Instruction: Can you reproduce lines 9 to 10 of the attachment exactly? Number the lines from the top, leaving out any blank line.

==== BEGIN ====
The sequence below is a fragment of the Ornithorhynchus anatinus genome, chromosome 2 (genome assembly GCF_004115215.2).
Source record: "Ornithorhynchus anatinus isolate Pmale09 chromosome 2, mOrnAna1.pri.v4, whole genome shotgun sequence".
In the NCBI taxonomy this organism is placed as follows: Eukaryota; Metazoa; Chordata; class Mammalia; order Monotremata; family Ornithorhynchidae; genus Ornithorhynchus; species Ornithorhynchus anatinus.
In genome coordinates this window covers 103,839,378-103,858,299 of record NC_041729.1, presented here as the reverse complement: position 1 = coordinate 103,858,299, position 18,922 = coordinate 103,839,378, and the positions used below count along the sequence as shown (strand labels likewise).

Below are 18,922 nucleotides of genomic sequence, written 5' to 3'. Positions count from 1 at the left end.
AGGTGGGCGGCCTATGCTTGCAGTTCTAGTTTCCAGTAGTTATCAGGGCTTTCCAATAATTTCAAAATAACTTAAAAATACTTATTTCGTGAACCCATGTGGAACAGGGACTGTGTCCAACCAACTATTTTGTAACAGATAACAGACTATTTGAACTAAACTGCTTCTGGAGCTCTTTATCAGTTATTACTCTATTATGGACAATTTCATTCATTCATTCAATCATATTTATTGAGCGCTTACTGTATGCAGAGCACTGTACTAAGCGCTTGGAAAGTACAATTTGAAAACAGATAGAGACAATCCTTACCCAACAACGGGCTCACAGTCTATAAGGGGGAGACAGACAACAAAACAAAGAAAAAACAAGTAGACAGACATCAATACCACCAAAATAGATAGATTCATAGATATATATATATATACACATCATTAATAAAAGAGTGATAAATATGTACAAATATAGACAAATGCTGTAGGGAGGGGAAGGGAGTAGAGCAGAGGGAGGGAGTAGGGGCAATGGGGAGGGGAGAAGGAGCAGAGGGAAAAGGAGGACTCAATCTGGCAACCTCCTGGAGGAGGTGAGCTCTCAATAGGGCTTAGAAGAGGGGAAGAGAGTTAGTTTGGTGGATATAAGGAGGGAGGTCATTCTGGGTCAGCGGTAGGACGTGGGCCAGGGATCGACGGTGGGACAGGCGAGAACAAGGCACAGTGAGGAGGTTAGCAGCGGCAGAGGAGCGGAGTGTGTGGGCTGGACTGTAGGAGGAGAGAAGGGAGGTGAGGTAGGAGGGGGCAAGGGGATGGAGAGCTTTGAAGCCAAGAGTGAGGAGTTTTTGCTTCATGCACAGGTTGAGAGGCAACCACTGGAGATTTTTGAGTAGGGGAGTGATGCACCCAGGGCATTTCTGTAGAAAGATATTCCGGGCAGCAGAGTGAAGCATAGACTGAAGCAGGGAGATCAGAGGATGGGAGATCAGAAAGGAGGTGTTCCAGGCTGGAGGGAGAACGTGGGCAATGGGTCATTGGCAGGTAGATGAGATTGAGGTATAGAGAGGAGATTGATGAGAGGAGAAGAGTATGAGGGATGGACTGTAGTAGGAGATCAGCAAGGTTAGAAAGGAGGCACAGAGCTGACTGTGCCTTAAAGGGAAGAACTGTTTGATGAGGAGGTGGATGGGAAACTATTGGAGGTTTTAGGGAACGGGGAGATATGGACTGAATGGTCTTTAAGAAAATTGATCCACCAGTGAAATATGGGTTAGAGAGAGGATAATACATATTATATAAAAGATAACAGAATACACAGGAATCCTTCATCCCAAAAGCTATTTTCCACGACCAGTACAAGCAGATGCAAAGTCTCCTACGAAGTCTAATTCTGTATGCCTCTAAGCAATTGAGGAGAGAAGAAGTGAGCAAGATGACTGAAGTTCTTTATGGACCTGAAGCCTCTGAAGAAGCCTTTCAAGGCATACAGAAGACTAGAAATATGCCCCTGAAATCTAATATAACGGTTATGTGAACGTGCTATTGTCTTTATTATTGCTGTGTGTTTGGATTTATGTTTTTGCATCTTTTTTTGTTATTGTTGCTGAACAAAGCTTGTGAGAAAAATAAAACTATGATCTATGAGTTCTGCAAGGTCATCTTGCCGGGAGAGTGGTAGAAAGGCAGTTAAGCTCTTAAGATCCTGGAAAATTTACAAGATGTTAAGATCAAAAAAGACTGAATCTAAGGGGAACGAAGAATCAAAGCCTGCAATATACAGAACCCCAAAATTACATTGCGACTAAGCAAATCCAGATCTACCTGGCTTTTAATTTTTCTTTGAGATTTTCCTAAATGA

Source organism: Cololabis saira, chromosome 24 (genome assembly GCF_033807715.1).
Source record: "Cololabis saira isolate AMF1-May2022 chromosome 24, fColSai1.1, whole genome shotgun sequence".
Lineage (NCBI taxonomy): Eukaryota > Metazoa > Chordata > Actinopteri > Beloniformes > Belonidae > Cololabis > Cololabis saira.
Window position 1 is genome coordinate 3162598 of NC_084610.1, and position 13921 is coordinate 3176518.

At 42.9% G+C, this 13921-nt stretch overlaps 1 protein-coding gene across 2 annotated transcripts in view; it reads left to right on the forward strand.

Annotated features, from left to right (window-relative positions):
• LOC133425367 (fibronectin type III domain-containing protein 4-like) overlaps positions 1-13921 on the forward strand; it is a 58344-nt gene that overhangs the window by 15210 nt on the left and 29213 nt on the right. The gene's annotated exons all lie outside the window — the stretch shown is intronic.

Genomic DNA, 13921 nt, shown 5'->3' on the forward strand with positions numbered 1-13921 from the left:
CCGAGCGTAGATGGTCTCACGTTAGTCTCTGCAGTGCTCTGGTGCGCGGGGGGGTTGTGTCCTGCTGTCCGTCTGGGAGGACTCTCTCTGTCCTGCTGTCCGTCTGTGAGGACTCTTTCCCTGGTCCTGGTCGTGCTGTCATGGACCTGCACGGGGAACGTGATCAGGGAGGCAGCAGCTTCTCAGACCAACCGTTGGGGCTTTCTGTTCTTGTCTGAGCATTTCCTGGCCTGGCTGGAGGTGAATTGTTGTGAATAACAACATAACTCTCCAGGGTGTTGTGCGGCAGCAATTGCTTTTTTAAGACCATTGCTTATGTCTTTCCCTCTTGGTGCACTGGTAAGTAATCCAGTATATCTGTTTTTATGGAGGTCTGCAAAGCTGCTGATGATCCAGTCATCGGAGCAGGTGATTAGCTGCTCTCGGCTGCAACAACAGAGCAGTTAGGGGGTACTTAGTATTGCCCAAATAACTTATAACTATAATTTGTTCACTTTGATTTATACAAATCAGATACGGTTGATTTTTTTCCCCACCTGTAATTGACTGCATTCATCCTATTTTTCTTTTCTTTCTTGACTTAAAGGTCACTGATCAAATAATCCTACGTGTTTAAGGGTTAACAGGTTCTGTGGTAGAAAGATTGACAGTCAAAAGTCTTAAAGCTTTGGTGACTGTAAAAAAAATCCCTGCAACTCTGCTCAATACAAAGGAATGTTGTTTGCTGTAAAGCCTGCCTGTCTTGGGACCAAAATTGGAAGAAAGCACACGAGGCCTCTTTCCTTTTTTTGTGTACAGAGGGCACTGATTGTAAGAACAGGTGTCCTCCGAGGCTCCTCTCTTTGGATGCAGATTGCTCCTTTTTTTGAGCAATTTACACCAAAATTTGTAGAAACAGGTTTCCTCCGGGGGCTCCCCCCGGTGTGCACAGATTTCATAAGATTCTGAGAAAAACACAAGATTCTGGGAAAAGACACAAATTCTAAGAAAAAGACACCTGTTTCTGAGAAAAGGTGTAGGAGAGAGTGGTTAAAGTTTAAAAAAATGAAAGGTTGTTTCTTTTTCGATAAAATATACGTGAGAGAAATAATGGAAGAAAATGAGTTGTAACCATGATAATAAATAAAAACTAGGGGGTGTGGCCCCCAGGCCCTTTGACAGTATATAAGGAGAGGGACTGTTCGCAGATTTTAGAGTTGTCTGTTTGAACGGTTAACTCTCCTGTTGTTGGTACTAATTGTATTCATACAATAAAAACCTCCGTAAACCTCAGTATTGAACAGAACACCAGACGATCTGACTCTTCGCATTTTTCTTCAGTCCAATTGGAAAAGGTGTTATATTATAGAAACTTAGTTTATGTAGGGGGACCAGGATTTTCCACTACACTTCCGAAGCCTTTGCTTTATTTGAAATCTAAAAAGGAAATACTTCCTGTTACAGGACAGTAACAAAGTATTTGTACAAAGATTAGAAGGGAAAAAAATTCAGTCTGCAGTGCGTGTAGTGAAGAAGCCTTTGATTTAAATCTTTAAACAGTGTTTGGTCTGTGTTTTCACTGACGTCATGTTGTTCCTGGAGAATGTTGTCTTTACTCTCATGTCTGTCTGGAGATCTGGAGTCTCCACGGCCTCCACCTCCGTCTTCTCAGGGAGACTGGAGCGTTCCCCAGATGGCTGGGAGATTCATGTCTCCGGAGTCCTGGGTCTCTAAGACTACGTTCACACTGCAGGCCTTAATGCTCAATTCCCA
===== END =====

Lineage (NCBI taxonomy): Eukaryota > Metazoa > Chordata > Actinopteri > Beloniformes > Belonidae > Cololabis > Cololabis saira.
Window position 1 is genome coordinate 3162598 of NC_084610.1, and position 13921 is coordinate 3176518.